Automakers around the world will likely be forced to continue production cutbacks in the coming months before a global semiconductor supply shortage can be resolved, industry experts say.
Japan's Toyota Motor Corp., Honda Motor Co. and Nissan Motor Co. have said they partially halted production at factories around the world due to the chip shortage just as they began recovering from pandemic-forced plant shutdowns.
Demand for chips, widely used in electronic devices including those in vehicles, has been surging across various sectors since last fall as the global economy picked up.
"A gap in demand and supply for semiconductors suddenly occurred late last year due to a coincidence of some events including a sharp recovery in global auto sales, robust sales of smartphones and installment of the 5G networks," said Yoshiharu Izumi, senior analyst at SBI Securities Co.
As video game sales jumped with people spending more time at home, robust production of game consoles ahead of the rollouts in November of Sony Interactive Entertainment Inc.'s PlayStation 5 and the Xbox Series X console from Microsoft Corp. also contributed to the chip supply crunch, experts say.
Chip suppliers diverted their production to consumer electronics and network products when the auto industry was going through its worst time after the pandemic hit. The automakers could not procure enough semiconductors as the market began recovering at a pace faster than initially expected.
Trade tensions between the United States and China have also contributed to the chip supply crunch after the U.S. Commerce Department added China's Semiconductor Manufacturing International Corp. to its trade black list in December, citing its close relationship with the Chinese military.
Motor vehicles are now loaded with electronic devices and each is said to have between 50 and 150 chips.
"The chip shortage appears set to continue during the first half of the year," SBI Securities' Izumi said.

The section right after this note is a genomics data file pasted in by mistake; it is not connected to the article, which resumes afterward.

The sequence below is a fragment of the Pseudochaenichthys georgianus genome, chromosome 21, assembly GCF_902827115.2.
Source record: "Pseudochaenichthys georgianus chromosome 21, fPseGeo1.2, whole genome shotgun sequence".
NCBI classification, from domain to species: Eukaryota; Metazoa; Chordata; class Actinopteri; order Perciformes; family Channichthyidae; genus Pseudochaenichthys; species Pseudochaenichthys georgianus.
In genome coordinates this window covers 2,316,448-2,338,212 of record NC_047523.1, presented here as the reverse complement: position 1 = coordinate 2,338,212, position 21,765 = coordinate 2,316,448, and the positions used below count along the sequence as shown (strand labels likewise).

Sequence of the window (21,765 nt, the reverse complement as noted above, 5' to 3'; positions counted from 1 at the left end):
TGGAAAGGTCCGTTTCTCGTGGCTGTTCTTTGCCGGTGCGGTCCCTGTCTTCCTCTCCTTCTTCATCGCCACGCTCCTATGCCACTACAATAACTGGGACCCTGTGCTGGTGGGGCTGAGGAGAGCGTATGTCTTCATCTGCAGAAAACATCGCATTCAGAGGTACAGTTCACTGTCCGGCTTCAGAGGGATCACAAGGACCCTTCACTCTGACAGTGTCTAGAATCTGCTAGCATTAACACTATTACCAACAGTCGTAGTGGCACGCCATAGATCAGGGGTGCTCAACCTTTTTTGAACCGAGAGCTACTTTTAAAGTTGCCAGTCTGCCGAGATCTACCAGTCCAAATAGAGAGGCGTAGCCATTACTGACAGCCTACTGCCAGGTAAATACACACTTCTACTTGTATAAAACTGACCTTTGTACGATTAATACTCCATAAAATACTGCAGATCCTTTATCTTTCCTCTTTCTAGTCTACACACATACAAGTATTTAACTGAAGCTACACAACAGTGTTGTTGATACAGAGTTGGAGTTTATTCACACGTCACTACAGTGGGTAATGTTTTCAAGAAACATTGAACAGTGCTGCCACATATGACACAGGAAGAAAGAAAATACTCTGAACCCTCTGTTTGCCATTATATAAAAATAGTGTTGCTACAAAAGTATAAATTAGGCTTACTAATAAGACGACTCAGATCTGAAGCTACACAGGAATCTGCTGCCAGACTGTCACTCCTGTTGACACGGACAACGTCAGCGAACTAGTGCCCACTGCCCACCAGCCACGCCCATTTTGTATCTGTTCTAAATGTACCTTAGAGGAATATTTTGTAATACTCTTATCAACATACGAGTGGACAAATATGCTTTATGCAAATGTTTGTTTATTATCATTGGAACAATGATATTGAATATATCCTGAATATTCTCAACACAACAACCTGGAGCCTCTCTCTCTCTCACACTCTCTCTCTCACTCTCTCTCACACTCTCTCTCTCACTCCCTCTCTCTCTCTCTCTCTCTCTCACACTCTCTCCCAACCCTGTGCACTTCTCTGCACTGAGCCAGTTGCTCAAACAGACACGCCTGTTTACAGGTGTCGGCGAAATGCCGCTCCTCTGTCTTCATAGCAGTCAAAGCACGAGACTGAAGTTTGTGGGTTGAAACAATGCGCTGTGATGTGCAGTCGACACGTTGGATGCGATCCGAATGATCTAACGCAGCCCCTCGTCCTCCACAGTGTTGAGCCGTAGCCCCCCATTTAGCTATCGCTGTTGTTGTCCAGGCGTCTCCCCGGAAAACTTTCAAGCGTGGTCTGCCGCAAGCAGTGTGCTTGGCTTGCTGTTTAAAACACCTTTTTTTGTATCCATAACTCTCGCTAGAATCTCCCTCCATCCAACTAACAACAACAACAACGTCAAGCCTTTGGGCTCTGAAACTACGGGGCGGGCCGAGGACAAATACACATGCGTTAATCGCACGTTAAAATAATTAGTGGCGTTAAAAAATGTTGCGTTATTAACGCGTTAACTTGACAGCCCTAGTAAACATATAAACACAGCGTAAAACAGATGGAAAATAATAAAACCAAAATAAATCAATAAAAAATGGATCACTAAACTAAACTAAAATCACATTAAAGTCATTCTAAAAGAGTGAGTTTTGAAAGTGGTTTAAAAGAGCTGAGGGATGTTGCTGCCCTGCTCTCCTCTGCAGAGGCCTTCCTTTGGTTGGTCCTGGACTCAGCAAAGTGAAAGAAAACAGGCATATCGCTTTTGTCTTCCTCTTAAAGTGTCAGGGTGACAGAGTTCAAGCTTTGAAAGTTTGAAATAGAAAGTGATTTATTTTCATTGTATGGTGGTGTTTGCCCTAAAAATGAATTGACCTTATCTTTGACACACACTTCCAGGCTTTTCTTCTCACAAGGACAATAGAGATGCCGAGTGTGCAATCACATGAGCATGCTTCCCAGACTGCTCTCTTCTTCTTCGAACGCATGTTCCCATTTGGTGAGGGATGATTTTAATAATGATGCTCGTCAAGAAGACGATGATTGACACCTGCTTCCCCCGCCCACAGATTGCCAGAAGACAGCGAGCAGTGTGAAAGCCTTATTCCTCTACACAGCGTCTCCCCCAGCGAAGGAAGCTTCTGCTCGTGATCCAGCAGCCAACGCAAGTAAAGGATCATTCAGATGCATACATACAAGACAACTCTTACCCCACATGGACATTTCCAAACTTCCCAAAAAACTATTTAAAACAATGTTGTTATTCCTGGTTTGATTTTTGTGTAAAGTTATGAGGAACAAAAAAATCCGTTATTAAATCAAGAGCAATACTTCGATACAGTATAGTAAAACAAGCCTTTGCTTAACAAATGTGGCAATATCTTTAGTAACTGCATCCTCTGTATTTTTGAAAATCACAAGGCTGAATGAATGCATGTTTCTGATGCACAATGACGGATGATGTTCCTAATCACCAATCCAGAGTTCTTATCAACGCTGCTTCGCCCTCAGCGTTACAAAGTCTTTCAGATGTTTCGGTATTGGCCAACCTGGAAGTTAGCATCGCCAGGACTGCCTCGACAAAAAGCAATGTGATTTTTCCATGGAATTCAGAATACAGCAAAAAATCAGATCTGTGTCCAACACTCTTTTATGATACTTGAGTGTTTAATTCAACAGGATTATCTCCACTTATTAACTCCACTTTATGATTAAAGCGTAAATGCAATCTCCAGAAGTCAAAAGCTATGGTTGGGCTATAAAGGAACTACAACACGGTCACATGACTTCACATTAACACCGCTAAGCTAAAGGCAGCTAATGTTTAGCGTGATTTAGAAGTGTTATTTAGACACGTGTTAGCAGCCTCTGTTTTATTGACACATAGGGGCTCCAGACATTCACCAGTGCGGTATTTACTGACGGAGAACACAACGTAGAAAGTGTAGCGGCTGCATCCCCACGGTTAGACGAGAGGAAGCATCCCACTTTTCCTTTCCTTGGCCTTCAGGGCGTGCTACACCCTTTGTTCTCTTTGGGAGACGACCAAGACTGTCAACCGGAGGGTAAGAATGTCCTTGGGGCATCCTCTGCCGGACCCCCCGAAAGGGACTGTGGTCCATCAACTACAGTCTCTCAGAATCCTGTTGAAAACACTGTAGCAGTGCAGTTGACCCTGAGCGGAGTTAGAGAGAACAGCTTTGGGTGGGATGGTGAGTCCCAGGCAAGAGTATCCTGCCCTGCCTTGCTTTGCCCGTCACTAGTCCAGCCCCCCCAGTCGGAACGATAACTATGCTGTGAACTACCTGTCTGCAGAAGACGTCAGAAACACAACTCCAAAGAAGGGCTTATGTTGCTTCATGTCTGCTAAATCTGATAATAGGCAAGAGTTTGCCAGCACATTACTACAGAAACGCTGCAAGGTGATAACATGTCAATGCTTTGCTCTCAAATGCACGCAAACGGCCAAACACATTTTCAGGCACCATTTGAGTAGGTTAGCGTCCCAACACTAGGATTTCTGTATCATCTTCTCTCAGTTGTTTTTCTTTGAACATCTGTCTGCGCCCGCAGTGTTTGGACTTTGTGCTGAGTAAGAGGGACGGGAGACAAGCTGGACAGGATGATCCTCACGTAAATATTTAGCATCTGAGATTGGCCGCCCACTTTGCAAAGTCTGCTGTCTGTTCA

Rapidly increasing the output of chips is not easy as building a new production base typically takes at least several months, experts say.
The global chip shortage has already caused auto production to decline by over 500,000 vehicles globally and a further drop of nearly 300,000 vehicles is expected this year, according to data provider Auto Forecast Solutions.
German auto giant Volkswagen AG has been forced to reduce working hours of employees at some plants in its home country to cut production, a company official has said.
In January, German Economy Minister Peter Altmaier sent a letter to the Taiwanese government asking for help in urging semiconductor makers in the region, including Taiwan Semiconductor Manufacturing Co. which is one of the world's largest chip foundries, to raise their output, with the Japanese and U.S. governments joining the plea.
General Motors Co. said Wednesday it will cut production at four plants in the United States, Canada, Mexico and South Korea, while Mazda Motor Corp. President Akira Marumoto said Thursday his company will review its output plan "factoring in a possible reduction of 7,000 units in February."
The supply shortage should ease in the latter half of the year, but automakers are likely to face higher chip prices, industry experts say. Coupled with the output fall, rising prices could cause a slowdown in automakers' profit recovery, they say.
Japanese chip suppliers Renesas Electronics Corp. and Toshiba Corp. have been negotiating an increase in prices of their chips.
"It seems difficult for automakers to avoid an impact on their earnings," said Koichi Sugimoto, a senior analyst at Mitsubishi UFJ Morgan Stanley Securities Co.
"The chip shortage has already hampered rollouts of new models at some automakers," Sugimoto said.